“Wikis invoke a multitude of the theoretical issues regarding authorship raised in late structuralist and poststructuralist thought. For many in the humanities and social sciences, the decentering of authorship in favor of discursive and systemic methodologies more attuned to power, historicity, and a dynamic “field” of representation has led to novel methods for critical interpretation and evaluation. However, such models have not become a significant component in how communication is understood within the public sphere. The singular author is very much the model that governs the expectations of most readers. By complicating traditional notions of authorship, wikis affect associated issues of authority, originality, and value.”
As social computing practices continue to modify and transform how cultural texts can be generated and circulated, written communities fostered and sustained by wikis offer some insight into the possibilities and pitfalls of dynamic, group authored content production. The fame (and infamy) of Wikipedia as an example of on-line wiki-activity begins to address some of the theoretical issues about authorship raised in late structuralist and poststructuralist thought. For many in the humanities and social sciences, the de-centering of authorship in favor of discursive and systemic modes more attuned to power and historicity across the field of representation has led to novel methods for critical interpretation and evaluation. As such, this panel will consider the avenues by which wiki activity and related social computing phenomena further complicate traditional notions of authorship and, thus, associated issues of authority, originality and value.
Wikis are software programs that allow users to create and edit web pages with a web browser. The implications of open access on the creation and editing of content is profound. In an unprecedented way, wikis allow for discourse to emerge that is continually negotiated and articulated through a community of users; sometimes, literally, thousands of interlocutors. The properties of texts that have emerged from active collaboration test the boundaries of established avenues of knowledge production and modern institutions of knowledge and authority. The recent controversies surrounding Wikipedia speak to the sense of encroachment felt by many established media and information outlets.
This panel seeks papers that analyze and assess prominent examples of wiki collaboration from various theoretical perspectives. We seek papers that address how wikis function in the context of established media and the public sphere. As wikis present the attendant risks associated with any social forum (misrepresentation, hate-speech, hoaxes, vandalism, and the like), how do wiki communities debate, shape and regulate the mores, practices, even the terminology, of public discourse?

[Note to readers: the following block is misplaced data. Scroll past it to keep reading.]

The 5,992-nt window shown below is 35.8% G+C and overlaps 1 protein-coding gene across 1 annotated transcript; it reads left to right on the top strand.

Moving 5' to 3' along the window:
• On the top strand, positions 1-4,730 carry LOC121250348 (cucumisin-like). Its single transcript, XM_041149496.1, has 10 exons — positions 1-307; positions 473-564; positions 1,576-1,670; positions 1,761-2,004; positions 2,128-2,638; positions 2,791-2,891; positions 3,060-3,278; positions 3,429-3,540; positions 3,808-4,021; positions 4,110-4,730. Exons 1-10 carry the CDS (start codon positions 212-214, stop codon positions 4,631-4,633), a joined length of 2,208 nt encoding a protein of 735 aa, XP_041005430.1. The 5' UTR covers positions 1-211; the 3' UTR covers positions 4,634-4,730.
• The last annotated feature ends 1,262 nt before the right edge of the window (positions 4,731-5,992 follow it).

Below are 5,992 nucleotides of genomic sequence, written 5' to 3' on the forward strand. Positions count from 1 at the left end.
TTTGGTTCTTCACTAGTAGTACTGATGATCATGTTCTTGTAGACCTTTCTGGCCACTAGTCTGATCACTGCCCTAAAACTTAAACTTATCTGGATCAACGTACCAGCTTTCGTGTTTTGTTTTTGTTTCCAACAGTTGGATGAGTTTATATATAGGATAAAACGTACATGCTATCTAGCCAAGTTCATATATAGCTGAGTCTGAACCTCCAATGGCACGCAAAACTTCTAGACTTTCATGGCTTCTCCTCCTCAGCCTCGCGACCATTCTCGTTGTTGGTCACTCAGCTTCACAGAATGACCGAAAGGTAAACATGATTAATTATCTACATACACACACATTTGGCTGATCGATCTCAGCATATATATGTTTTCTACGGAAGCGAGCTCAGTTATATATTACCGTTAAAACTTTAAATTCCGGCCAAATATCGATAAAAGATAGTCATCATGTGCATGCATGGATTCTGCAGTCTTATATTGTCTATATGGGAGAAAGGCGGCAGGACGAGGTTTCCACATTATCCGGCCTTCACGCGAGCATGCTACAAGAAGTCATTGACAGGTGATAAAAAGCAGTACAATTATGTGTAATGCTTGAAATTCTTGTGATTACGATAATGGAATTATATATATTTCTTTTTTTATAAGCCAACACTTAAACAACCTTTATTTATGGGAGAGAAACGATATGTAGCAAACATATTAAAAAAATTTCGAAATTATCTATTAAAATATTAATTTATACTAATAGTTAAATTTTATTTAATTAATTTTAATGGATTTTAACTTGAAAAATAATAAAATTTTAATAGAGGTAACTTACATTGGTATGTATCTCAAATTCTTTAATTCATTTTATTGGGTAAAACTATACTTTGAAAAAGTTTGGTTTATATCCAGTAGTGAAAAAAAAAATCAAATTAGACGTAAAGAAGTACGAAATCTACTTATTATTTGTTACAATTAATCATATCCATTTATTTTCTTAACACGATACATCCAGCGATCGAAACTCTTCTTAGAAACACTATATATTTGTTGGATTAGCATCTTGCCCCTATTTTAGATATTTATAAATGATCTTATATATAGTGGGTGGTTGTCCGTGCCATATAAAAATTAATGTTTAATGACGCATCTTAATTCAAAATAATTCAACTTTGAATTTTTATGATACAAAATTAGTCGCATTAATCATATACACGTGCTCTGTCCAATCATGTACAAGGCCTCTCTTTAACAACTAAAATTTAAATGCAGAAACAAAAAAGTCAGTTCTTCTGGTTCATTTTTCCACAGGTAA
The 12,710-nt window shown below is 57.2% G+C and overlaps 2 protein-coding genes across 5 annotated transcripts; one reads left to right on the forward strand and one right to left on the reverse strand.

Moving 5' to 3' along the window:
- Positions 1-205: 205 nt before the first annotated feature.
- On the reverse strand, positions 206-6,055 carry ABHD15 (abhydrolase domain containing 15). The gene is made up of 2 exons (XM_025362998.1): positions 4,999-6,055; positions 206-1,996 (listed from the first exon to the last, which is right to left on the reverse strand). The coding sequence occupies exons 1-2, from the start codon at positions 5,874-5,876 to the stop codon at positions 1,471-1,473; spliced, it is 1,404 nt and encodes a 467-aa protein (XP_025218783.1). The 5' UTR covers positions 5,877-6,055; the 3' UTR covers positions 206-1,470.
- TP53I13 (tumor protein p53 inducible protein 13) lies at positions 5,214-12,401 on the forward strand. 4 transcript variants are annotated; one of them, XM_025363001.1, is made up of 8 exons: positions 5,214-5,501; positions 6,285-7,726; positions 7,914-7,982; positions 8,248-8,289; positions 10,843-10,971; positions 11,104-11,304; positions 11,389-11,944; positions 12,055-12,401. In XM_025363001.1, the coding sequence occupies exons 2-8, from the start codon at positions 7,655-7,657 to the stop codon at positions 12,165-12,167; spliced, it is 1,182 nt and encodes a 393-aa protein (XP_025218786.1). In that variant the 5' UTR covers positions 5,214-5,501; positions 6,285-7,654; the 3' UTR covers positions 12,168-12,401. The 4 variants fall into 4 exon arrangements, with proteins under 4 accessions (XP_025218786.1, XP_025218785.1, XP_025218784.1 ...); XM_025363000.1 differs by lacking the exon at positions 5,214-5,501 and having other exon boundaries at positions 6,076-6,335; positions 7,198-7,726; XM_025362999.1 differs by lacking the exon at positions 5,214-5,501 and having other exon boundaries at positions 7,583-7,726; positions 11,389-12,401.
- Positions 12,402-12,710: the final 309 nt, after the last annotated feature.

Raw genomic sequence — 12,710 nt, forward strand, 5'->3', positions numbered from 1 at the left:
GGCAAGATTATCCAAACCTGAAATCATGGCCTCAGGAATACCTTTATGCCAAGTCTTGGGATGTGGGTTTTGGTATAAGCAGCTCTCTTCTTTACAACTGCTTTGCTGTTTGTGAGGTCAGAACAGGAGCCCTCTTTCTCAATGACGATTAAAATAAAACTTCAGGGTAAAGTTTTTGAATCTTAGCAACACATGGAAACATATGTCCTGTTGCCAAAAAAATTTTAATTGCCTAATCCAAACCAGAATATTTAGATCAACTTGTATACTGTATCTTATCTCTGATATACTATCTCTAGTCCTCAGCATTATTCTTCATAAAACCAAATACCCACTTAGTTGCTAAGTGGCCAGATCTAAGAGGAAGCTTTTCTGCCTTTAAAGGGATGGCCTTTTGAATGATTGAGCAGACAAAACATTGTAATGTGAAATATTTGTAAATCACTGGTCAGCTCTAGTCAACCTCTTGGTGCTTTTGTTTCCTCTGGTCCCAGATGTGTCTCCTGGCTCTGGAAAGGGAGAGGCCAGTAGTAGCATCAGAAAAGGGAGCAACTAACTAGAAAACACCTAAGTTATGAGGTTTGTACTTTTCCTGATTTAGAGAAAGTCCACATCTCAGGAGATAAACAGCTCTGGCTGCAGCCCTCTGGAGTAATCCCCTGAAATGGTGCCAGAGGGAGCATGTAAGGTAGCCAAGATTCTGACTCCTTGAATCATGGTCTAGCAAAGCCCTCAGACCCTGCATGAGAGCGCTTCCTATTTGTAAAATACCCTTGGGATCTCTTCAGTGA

“Essentially, Wikipedia provides an example of poststructuralist principles operating online—an idea impressively illustrated by the “history flow visualizations” of Wikipedia article revisions generated by Fernando B. Viegas, Martin Wattenberg, and Kushal Dave. The original analysis of Wikipedia article evolution by the team “revealed complex patterns of cooperation and conflict” (575). These stem from the community-enabling editing capabilities built-in to the “Talk” and “History” article pages, as well as the “Watch List” option available to registered users providing an alert system for vigilant writer/editors to defend the integrity of specific articles. The goal of these discursive provisions is informal oversight of content, which can be subject to “malicious editing” —one of the strongest criticisms against Wikipedia. The history flow visualizations mapped three categories of wiki article revisions: 1) editing of content on average, 2) a malicious mass deletion of content, and 3) a mass deletion replaced by obscene content. The median survival time of the first category was 90.4 minutes, which broke down to 21% of edits reducing page size, 6% reducing it by only 50 characters—such numbers primarily indicating tightened prose and the elimination of irrelevant information (579, 581). Of course this dynamism is what makes citing Wikipedia problematic. This downside—most apparent when trying to perceive Wikipedia in the vein of a traditional encyclopedia—is balanced by the fact that new content is quickly and easily added to articles as events unfold. For instance, the study refers to how within a week of the invasion of Iraq in 2003 an entry devoted to the topic was written, and had even tripled in size in a few subsequent weeks (581). The fast-responding character of the Wikipedia user community also catches and repairs mass deletions at a median delay of 2.8 minutes—1.7 minutes for those involving obscenities (579). The data produced indicates, to at least those versed in poststructuralist insights on language, that Wikipedia’s neoteric authorial/editorial community is attempting to maximize the radical functionality/medium of wiki technology—publishing, editing, and re-publishing content (with self-governing oversight) at a frequency unimaginable in other media.”
Cited: Viegas, F, Wattenberg, M, Dave, K. 2004. ‘Studying Cooperation and Conflict between Authors with History Flow Visualizations.’ Conference on Human Factors in Computing, Vienna, April 24–29.